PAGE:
Cool Earth 50

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Cool Earth 50 (also known as Cool Earth) is a plan developed by Japan to reduce global CO2 emissions 50% by 2050, which was discussed at the 34th G8 summit. Cool Earth 50 is planned to be a framework that would continue towards the goals set forth in the Kyoto Protocols. This plan includes three proposals: a long-term strategy, a mid-term strategy and launching a national campaign for achieving the Kyoto Protocol Target. [1]

The plan was first proposed on May 24, 2007 at an international conference called Asian Future[2] and was initiated by Japanese Prime Minister Shinzo Abe.[2][3] The program's goal is to reduce current global green house emissions by 50% by the year 2050 the.[2] The goal of reduction was aimed particular towards the largest green house emitting countries The United States, China, Japan, and India. Also, for the major green house emitters to create a frame work for reduction.[4] Cool Earth aims at reducing green house emissions by improve technology in energy fields. [5] A large goal of Cool Earth is to promote economic prosperity through green technology and to encourage political stability domestically and internationally.[6]


The proposals of this program include:

  1. A long-term strategy for global reduction of greenhouse gas emissions.
  2. Propose three principles for establishing an international framework for addressing global warming from 2013 onward.
  3. To launch a national campaign to ensure Japan achieves the Kyoto Protocol goal.[7]
Blast Furnace

In addition, the proposal sets to make technological advancements in:

  • Zero-emissions coal-fired power generation
  • Reactors for nuclear power generation
  • Technology for high-efficiency and low-cost solar power generation
  • Technology for the use of hydrogen
  • Ultra high energy efficiency technology[5]

Course 50[edit]

Course 50 is a CO2 reduction strategy to reduce CO2 emissions by 30%. The aim of Course 50 is to suppress CO2 emissions from blast furnaces and to capture CO2 from blast furnaces.[8] The goal is to reach reduction by the year 2030.[8] The programs first phase was initiated in the year 2008 and funded by New Energy and Industrial Technology Development Organization.The original budget was approximately 10 billion yen.[8] Course 50 is encouraging innovation in technology towards more effective CO2 capturing polymers, as well as temperature reduction and improved efficiency of blast furnaces in the steel industrious.[9]


Solar Panal

Japan with Cool Earth has been expanding their solar power industry offering subsidies to improving solar powered infrastructure. The main research goal is to achieve a low cost high efficiency solar cell that offers a conversion efficiency of 40%.[10]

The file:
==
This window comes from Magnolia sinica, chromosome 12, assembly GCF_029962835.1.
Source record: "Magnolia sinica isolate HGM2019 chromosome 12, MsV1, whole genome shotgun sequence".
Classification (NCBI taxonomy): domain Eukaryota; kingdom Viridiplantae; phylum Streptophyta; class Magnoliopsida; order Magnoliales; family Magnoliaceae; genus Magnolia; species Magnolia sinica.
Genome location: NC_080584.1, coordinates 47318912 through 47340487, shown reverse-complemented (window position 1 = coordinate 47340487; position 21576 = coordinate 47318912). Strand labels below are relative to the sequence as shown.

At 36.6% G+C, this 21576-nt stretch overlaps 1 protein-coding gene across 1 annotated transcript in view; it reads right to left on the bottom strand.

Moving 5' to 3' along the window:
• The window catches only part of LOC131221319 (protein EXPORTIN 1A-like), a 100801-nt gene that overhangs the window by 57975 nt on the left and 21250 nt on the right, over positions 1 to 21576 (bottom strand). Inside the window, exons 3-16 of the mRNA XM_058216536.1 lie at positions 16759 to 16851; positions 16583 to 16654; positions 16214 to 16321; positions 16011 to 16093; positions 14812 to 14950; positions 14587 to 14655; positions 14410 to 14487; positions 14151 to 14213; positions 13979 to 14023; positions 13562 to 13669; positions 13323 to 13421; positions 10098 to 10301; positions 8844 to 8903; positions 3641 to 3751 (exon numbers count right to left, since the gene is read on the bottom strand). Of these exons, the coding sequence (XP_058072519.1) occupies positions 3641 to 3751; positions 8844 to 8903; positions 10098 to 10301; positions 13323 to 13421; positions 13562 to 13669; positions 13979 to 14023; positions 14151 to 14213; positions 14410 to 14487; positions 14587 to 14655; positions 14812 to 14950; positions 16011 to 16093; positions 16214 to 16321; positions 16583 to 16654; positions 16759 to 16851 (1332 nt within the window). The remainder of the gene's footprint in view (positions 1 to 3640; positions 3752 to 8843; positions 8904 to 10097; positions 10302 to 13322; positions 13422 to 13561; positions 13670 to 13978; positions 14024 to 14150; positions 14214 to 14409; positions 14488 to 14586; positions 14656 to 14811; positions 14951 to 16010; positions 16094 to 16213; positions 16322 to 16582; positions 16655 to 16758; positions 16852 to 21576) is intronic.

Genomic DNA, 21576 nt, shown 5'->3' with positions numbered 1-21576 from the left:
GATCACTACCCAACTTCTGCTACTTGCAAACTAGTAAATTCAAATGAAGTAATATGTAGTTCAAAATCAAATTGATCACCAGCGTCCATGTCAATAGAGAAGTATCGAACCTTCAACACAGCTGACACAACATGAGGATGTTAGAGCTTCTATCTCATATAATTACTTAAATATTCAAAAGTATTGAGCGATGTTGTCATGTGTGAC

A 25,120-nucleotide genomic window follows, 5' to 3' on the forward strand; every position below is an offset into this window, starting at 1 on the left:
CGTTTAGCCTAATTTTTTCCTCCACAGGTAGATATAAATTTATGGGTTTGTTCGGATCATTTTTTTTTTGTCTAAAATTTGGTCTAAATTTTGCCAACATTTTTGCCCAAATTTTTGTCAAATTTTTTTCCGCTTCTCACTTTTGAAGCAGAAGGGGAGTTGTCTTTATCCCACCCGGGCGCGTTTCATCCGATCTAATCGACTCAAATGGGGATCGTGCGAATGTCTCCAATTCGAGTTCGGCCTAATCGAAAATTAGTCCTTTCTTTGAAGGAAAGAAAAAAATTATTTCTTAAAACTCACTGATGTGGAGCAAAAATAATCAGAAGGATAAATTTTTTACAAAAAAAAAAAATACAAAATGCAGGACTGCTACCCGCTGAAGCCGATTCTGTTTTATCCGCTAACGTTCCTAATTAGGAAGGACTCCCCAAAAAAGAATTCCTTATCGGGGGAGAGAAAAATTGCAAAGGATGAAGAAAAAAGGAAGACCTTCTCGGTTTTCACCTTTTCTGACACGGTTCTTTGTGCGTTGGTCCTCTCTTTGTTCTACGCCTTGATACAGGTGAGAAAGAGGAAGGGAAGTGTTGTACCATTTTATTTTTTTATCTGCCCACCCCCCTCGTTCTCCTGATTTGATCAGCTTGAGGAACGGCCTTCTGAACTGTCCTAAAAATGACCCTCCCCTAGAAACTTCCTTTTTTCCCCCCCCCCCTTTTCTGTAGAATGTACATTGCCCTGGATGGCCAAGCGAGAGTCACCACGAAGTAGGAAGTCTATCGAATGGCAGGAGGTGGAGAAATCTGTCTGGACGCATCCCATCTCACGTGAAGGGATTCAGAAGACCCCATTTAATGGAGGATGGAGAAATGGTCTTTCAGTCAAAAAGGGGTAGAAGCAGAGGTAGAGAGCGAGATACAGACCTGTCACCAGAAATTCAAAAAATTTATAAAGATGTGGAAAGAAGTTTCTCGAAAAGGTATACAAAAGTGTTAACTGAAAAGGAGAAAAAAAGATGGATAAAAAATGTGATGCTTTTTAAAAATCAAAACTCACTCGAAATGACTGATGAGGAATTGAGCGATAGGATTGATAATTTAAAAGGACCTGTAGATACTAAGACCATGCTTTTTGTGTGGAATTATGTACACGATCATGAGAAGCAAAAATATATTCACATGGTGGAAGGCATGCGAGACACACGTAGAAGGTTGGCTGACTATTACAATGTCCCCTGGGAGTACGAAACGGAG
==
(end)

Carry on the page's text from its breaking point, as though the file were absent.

Hydrogen power[edit]

Hydrogen cell

In 2009, Japan fitted over 100,000 homes with hydrogen powered fuel cells, improving its hydrogen powered infrastructure.[11]

Energy efficient technology[edit]

New development of LED light bulbs that utilize blue and white light has improved efficiency by over 25% since 2008.[12] The use of SerDes router technology having the capability to reduce energy waste from routers by over 50%.[13]

See also[edit]


  1. ^ Invitation to "Cool Earth 50"
  2. ^ a b c Kikkawa, Takeo. Japan’s Contribution to Cool Earth. Technical Report. Tokio: Graduate School of Commerce and Management Center for Japanese Business Studies, Hitotsubashi University, 2009.
  3. ^ Cool Earth 50
  4. ^ Hamasaki, Hiroshi, and Tatsuyoshi Saijo. Designing Post-Kyoto Institutions: From the Reduction Rate to the Emissions Amount. mimeo, 2008.
  5. ^ a b "MOFA: New Proposal on Climate Change, "Cool Earth 50"". Retrieved 2016-12-15. 
  6. ^ Okano-Heijmans, Maaike. "Japan's ‘green’economic diplomacy: environmental and energy technology and foreign relations." The Pacific Review 25.3 (2012): 339-364.
  7. ^ "Speeches and Statements by Prime Minister Shinzo Abe". Retrieved 2016-12-15. 
  8. ^ a b c Tonomura, Shigeaki. "Outline Of Course 50." Energy Procedia 37.GHGT-11 Proceedings of the 11th International Conference on Greenhouse Gas Control Technologies, 18-22 November 2012, Kyoto, Japan (2013): 7160-7167. ScienceDirect. Web. 14 Dec. 2016.
  9. ^ Hayashi, Mikihiro, and Tomohiro Mimura. "Steel Industries in Japan Achieve Most Efficient Energy Cut-off Chemical Absorption Process for Carbon Dioxide Capture from Blast Furnace Gas." Energy Procedia 37 (2013): 7134-7138.
  10. ^ Lewis, Joanna, Amber Sharick, and Tian Tian. "International motivations for solar photovoltaic market support: findings from the United States, Japan, Germany and Spain." Prepared for the center for resource solutions and the energy foundation china sustainable energy, program (2009).
  11. ^ "Japan eyes Hydrogen Future". Retrieved 2016-12-16. 
  12. ^ Su, Shi‐Jian, et al. "Highly efficient organic blue‐and white‐light‐emitting devices having a carrier‐and exciton‐confining structure for reduced efficiency roll‐off." Advanced Materials 20.21 (2008): 4189-4194.
  13. ^ Yamada, Masaki, et al. "Power efficient approach and performance control for routers." 2009 IEEE International Conference on Communications Workshops. IEEE, 2009.

External links[edit]